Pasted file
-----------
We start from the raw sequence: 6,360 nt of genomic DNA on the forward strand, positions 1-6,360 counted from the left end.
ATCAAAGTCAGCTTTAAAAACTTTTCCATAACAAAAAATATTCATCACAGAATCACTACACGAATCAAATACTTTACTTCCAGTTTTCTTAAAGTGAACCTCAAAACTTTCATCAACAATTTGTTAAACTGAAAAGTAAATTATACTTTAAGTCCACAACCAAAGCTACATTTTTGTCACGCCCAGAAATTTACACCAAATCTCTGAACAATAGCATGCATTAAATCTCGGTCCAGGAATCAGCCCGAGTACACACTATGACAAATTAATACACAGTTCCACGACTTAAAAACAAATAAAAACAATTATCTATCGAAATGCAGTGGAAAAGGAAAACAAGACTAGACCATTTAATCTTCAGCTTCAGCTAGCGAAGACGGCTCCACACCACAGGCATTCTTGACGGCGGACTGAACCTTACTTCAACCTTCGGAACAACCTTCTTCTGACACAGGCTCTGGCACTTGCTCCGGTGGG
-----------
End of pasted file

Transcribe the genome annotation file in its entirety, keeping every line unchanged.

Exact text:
We start from the raw sequence: 6,360 nt of genomic DNA on the forward strand, positions 1-6,360 counted from the left end.
ATCAAAGTCAGCTTTAAAAACTTTTCCATAACAAAAAATATTCATCACAGAATCACTACACGAATCAAATACTTTACTTCCAGTTTTCTTAAAGTGAACCTCAAAACTTTCATCAACAATTTGTTAAACTGAAAAGTAAATTATACTTTAAGTCCACAACCAAAGCTACATTTTTGTCACGCCCAGAAATTTACACCAAATCTCTGAACAATAGCATGCATTAAATCTCGGTCCAGGAATCAGCCCGAGTACACACTATGACAAATTAATACACAGTTCCACGACTTAAAAACAAATAAAAACAATTATCTATCGAAATGCAGTGGAAAAGGAAAACAAGACTAGACCATTTAATCTTCAGCTTCAGCTAGCGAAGACGGCTCCACACCACAGGCATTCTTGACGGCGGACTGAACCTTACTTCAACCTTCGGAACAACCTTCTTCTGACACAGGCTCTGGCACTTGCTCCGGTGGG